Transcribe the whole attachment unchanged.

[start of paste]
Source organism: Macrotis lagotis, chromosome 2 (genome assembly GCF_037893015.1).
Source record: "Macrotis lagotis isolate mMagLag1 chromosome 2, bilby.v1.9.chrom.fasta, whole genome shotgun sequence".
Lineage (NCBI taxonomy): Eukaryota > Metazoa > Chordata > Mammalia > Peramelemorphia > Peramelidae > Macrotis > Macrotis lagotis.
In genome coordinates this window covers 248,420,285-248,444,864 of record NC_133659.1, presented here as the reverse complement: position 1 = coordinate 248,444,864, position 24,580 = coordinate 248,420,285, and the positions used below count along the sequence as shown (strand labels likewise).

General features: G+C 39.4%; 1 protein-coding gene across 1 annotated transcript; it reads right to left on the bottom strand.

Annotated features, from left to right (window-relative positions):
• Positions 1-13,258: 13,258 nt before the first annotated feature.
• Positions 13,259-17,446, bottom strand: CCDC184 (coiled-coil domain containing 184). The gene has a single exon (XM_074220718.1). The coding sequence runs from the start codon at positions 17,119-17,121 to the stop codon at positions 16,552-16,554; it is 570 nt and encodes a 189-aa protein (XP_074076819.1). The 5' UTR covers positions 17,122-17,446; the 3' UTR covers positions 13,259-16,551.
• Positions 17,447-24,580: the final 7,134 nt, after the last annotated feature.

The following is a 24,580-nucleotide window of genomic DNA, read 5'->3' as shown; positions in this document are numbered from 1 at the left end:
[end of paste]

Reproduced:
Source organism: Macrotis lagotis, chromosome 2 (genome assembly GCF_037893015.1).
Source record: "Macrotis lagotis isolate mMagLag1 chromosome 2, bilby.v1.9.chrom.fasta, whole genome shotgun sequence".
Lineage (NCBI taxonomy): Eukaryota > Metazoa > Chordata > Mammalia > Peramelemorphia > Peramelidae > Macrotis > Macrotis lagotis.
In genome coordinates this window covers 248,420,285-248,444,864 of record NC_133659.1, presented here as the reverse complement: position 1 = coordinate 248,444,864, position 24,580 = coordinate 248,420,285, and the positions used below count along the sequence as shown (strand labels likewise).

General features: G+C 39.4%; 1 protein-coding gene across 1 annotated transcript; it reads right to left on the bottom strand.

Annotated features, from left to right (window-relative positions):
• Positions 1-13,258: 13,258 nt before the first annotated feature.
• Positions 13,259-17,446, bottom strand: CCDC184 (coiled-coil domain containing 184). The gene has a single exon (XM_074220718.1). The coding sequence runs from the start codon at positions 17,119-17,121 to the stop codon at positions 16,552-16,554; it is 570 nt and encodes a 189-aa protein (XP_074076819.1). The 5' UTR covers positions 17,122-17,446; the 3' UTR covers positions 13,259-16,551.
• Positions 17,447-24,580: the final 7,134 nt, after the last annotated feature.

The following is a 24,580-nucleotide window of genomic DNA, read 5'->3' as shown; positions in this document are numbered from 1 at the left end: